Your girlfriend always runs late. Your boyfriend always waits for you to make the plans.
Is that thing that annoys you about your significant other just an irritating habit to overlook or is it a sign of a behavior pattern that should be a deal breaker?
As a counselor, I get a lot of questions about what kind of things should be taken seriously enough in dating to be grounds to call off the relationship.
Of course, everyone has different preferences with regard to relationships, and there’s nothing wrong with that. But preferences and deal breakers are very different things. Some things are just a no-go no matter how you try to look at them.
From my experience as a counselor, there are some qualities and characteristics that should never be overlooked, no matter how many other things line up.
The number one deal-breaker when it comes to any relationship is deceit. If you can’t build a relationship on truth, then you have no relationship. If you find yourself in a relationship in which you are lied to or continually questioning the truth, my advice to you is RUN!
Most people think of alcohol and drugs when it comes to the deal breaker of addiction. But there is so much more to the spectrum of addiction that needs to be observed before you engage in a dating relationship.
Addiction can come in the form of financial irresponsibility (gambling), sexual struggles (pornography), food (compulsive binging or purging), etc. I am in no way saying these struggles make someone unworthy of relationships, I am simply saying these struggles need to be dealt with first.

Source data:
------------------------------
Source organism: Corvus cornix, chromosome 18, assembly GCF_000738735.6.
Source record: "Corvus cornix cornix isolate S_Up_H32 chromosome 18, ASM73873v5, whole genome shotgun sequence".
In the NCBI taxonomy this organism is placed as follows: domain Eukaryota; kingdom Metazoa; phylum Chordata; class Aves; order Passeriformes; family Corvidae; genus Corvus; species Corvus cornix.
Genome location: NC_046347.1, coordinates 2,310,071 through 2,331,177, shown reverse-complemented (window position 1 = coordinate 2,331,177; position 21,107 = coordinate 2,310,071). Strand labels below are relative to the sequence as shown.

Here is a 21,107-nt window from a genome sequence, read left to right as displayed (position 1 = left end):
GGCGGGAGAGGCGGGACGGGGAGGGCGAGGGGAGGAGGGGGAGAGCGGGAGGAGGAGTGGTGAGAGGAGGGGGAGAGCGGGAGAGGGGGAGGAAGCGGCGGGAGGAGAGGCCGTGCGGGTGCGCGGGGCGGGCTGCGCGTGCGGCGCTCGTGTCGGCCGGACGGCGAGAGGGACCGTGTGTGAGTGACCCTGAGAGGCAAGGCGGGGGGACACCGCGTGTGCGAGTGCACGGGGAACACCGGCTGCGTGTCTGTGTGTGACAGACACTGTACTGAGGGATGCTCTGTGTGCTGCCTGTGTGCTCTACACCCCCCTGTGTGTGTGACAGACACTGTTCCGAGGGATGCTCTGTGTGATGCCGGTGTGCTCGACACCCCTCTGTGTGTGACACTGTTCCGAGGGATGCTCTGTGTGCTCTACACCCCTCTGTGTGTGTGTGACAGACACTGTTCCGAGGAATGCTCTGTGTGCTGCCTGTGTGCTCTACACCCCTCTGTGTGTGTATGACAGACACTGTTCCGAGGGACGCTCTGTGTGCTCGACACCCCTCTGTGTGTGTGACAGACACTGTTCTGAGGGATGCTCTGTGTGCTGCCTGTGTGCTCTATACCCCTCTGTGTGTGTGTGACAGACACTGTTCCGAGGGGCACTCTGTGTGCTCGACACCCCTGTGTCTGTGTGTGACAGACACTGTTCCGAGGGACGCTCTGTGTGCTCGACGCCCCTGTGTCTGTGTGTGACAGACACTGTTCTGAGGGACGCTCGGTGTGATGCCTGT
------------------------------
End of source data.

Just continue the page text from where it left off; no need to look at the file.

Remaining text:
Healthy people make healthy relationships, there’s no getting around it.
When it comes to deal breakers, there shouldn’t be a hint of sexual, emotional, verbal or physical abuse. Using sex, emotions, words or physical touch to gain control or power over another person is absolutely out of the question.
Add to that list the sly manipulation of spiritual abuse—using God or His Word for selfish gain. Never make excuses for this type of behavior—and get yourself out.
How a person handles their emotions says a lot about that person. Rage is a sign that there are some major deficits when it comes to emotional management. If you see signs of rage this early on in a relationship, the prognosis is likely very, very bad. Break the deal before you’re in too deep.
Codependent people base their confidence and self-esteem on the people around them. They are clingy, needy and desperate for affection and love—no matter the cost.
But the reality is that healthy people don’t need each other, they choose each other. Don’t ever mistake the dysfunction of need for the beautiful gift of true love.
Though you’ll never meet the perfect person, you should pursue someone who knows their imperfections and is ready and willing to discuss and deal with these things.
Avoidant people cower from dealing with any topic that has to do with feelings or conflict. Communication is the life-line of a relationship; avoidance will never allow for that life to take root.
For a healthy relationship to exist, there has to be a component of freedom. When two people live in trust with each other, their relationship automatically exudes freedom.
The opposite of this is control. One or both individuals trying to control the other. Who they can spend time with, talk to and see. How they spend their time, their money and their emotions. What they can buy, wear or be a part of.